The white polymarble statue of Raffles occupies a very public and central location, along the banks of the Singapore River where Raffles allegedly stepped ashore in 1819. Thousands of tourists pass by the statue daily where it stands against a backdrop of the sleek Singapore skyline. The statue was intentionally installed in this iconic spot for the 1919 Centennial celebration of Singapore’s founding. Today’s statue is a 1972 replica of the bronze original, with a plaque that celebrates Raffles’ ‘genius and perception [that] changed the destiny of Singapore from an obscure fishing village to a great seaport and modern metropolis’. This complimentary and curated historical narrative, which paints the colonial period as ‘ineffectual’ rather than cruel, helped facilitate Singapore’s transition into independent statehood.

Modern Singaporean history begins with Sir Stamford Raffles; his arrival to the Southeast Asian city state brought Singapore under the British Imperial umbrella in 1819. Today, Singapore openly acknowledges both the benefits and detriments of its colonial legacy, celebrating its independence from colonialism while also attributing modern Singaporean institutions, like the rule of law, to British influence. This 1819 origin story was not an accident; Singaporean officials deliberately centered Raffles at the beginning of Singapore’s modern history. As the country embraced independence in 1959, public officials sought to craft a historical origin story that achieved two goals. First, they did not want to elevate any single ethnic group over the others. Although British colonial structures reinforced racial stereotypes in Singapore in many ways, pinning modern Singapore’s inception on Raffles’ arrival allowed the state to celebrate the diversification and globalization of Singaporean society. Officials also wanted to send the message that Singapore was still open for business. Investors were wary of the new socialist republic, and Singapore wanted to emphasize its connection to the past in order to reinforce relationships moving into the future. Thus, Raffles became a household name in Singapore and 1819 became a date to remember in history class.

Singapore decided to use the 2019 Bicentennial as an opportunity to revisit the Raffles statue in a new, contextualized way. A committee of government ministers, an advisory panel composed of civilians, and over 300 partner organizations contributed to planning the Bicentennial event. As a teaser for the upcoming celebration, artists painted the front side of the Raffles statue a dark gray so that when onlookers observed the statue head-on, it blended into the industrial steel building behind it. Raffles being indistinguishable from the surrounding landscape was meant to spark reflection and broaden people’s understanding of Singaporean history beyond the role of a single man. Once the Bicentennial truly got underway, officials added 4 additional statues beside Raffles, each honoring a key historical figure in Singapore. Together the 5 statues are meant to represent the multiculturalism behind Singapore’s founding and reflect the diversity of modern Singaporean society. Free exhibitions exploring Singapore’s history and the colonial period also called on the public to ask questions and consider a deeper understanding of Singapore’s origins. One exhibition helped visitors explore Singapore’s pre-1819 history, starting at 1299. The second exhibition offered a multidimensional analysis of Raffles, investigating the authenticity of his historical contributions while also acknowledging his imperialist role. Some wished the exhibition had done more to critically frame Raffles within Singapore’s history.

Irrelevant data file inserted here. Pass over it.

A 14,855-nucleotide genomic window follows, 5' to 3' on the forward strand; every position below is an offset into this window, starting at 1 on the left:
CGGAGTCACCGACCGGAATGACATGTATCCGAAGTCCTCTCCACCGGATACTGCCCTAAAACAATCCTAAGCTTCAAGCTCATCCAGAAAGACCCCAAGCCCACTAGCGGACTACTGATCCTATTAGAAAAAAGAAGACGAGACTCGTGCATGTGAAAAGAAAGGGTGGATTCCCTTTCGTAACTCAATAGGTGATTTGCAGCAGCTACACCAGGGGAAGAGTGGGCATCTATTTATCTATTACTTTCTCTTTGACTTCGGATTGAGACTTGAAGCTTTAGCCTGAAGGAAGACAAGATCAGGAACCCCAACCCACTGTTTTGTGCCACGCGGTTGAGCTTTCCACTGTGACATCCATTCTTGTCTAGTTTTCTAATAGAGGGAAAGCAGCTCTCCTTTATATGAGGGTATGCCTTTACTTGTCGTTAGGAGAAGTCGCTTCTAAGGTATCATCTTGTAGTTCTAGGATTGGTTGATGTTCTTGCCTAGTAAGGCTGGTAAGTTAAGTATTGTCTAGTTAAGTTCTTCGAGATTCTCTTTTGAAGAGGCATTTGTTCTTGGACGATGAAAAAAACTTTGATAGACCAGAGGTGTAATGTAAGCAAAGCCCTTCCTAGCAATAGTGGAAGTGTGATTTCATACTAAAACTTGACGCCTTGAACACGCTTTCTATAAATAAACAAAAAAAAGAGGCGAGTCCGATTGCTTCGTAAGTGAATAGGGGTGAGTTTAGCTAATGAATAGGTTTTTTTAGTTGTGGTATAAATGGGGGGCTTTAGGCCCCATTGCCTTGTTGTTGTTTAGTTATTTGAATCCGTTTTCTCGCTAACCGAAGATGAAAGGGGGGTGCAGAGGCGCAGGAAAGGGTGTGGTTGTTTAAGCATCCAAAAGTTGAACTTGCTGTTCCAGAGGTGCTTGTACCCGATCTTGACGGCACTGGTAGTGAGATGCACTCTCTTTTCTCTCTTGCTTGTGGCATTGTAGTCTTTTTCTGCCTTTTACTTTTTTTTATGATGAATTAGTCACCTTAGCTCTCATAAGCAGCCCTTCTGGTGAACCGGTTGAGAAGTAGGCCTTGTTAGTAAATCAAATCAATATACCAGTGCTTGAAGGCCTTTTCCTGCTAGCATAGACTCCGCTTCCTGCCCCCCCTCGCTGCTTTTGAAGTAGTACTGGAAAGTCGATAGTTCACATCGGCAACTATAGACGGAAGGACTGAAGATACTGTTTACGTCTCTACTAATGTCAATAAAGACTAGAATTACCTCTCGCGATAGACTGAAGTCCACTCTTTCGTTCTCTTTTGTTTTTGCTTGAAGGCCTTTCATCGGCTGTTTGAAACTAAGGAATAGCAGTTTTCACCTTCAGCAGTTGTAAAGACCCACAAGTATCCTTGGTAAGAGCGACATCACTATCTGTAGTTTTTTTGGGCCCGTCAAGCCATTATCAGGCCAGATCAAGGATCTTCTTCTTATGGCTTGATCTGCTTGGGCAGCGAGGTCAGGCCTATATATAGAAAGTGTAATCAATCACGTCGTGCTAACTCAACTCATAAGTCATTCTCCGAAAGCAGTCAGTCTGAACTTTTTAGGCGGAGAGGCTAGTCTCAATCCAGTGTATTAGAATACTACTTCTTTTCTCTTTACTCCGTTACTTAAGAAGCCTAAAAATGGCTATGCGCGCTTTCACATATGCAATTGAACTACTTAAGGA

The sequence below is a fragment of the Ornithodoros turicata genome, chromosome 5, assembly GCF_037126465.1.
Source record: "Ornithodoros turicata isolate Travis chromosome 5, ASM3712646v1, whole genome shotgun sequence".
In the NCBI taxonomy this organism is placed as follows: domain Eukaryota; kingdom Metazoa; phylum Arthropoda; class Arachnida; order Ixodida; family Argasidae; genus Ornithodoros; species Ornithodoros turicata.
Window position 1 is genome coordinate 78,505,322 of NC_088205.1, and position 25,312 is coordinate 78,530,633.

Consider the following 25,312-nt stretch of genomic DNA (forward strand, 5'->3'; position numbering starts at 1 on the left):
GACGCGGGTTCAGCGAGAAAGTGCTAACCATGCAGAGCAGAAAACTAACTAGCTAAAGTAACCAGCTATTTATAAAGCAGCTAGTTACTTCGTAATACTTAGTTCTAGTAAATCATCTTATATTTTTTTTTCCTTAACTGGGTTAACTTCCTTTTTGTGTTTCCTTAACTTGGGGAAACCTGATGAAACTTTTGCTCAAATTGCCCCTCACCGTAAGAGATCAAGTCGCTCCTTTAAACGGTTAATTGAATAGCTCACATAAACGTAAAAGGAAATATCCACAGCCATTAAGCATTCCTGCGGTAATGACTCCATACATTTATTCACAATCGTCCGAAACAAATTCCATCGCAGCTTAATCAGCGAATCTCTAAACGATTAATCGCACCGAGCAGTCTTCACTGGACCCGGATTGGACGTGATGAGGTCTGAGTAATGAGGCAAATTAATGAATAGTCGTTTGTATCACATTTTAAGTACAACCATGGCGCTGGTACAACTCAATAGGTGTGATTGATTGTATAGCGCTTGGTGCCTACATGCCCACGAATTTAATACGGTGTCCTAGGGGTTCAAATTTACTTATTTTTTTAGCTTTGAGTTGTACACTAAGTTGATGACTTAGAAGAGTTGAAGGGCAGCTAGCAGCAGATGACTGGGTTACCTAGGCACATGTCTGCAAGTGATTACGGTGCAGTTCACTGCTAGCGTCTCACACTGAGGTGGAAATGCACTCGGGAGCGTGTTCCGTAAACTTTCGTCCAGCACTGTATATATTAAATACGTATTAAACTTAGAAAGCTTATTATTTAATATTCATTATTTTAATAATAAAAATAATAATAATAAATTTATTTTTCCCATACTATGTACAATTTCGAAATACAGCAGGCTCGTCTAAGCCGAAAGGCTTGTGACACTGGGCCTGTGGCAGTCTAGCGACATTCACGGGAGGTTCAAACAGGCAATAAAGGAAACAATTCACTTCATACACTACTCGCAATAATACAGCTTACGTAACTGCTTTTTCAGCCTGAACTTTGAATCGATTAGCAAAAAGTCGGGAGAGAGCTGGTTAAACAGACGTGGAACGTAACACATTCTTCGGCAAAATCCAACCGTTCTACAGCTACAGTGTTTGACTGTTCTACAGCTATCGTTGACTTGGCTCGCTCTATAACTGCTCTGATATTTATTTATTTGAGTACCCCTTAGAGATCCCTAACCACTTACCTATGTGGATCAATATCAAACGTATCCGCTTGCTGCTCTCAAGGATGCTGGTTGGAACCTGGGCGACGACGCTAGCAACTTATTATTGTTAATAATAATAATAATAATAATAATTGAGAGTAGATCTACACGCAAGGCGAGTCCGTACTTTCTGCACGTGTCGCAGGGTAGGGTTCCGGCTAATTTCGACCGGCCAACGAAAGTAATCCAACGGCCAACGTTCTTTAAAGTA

However, this use of public art and public space created access for Singaporeans to reflect on the 200 years of history since Raffles’ landing. Singaporean officials chose to contextualize Raffles by adding monuments to the public space that commemorated the achievements of other local communities. By visually transforming the Raffles statue to make a familiar monument unfamiliar, it became dynamic. Officials leveraged the public space to elicit curiosity about Raffles’ role in history and challenged passersby to take a second look. The Singapore case provides a unique opportunity to explore the absence of contestation and the active role that the state can play in narrative formation, contextualization, and public debate.